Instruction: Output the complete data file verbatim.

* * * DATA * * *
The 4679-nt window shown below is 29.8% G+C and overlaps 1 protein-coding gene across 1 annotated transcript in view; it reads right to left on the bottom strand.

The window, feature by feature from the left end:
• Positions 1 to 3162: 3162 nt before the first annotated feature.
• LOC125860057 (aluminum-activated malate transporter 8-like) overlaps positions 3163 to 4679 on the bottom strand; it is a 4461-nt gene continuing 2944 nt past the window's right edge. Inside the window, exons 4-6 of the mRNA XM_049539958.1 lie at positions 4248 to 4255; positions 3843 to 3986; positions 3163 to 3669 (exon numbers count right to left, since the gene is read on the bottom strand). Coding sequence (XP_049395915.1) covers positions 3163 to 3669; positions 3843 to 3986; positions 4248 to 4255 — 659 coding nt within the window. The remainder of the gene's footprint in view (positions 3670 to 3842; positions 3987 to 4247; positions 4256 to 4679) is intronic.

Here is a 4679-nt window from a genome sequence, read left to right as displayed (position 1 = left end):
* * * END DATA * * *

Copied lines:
The 4679-nt window shown below is 29.8% G+C and overlaps 1 protein-coding gene across 1 annotated transcript in view; it reads right to left on the bottom strand.

The window, feature by feature from the left end:
• Positions 1 to 3162: 3162 nt before the first annotated feature.
• LOC125860057 (aluminum-activated malate transporter 8-like) overlaps positions 3163 to 4679 on the bottom strand; it is a 4461-nt gene continuing 2944 nt past the window's right edge. Inside the window, exons 4-6 of the mRNA XM_049539958.1 lie at positions 4248 to 4255; positions 3843 to 3986; positions 3163 to 3669 (exon numbers count right to left, since the gene is read on the bottom strand). Coding sequence (XP_049395915.1) covers positions 3163 to 3669; positions 3843 to 3986; positions 4248 to 4255 — 659 coding nt within the window. The remainder of the gene's footprint in view (positions 3670 to 3842; positions 3987 to 4247; positions 4256 to 4679) is intronic.

Here is a 4679-nt window from a genome sequence, read left to right as displayed (position 1 = left end):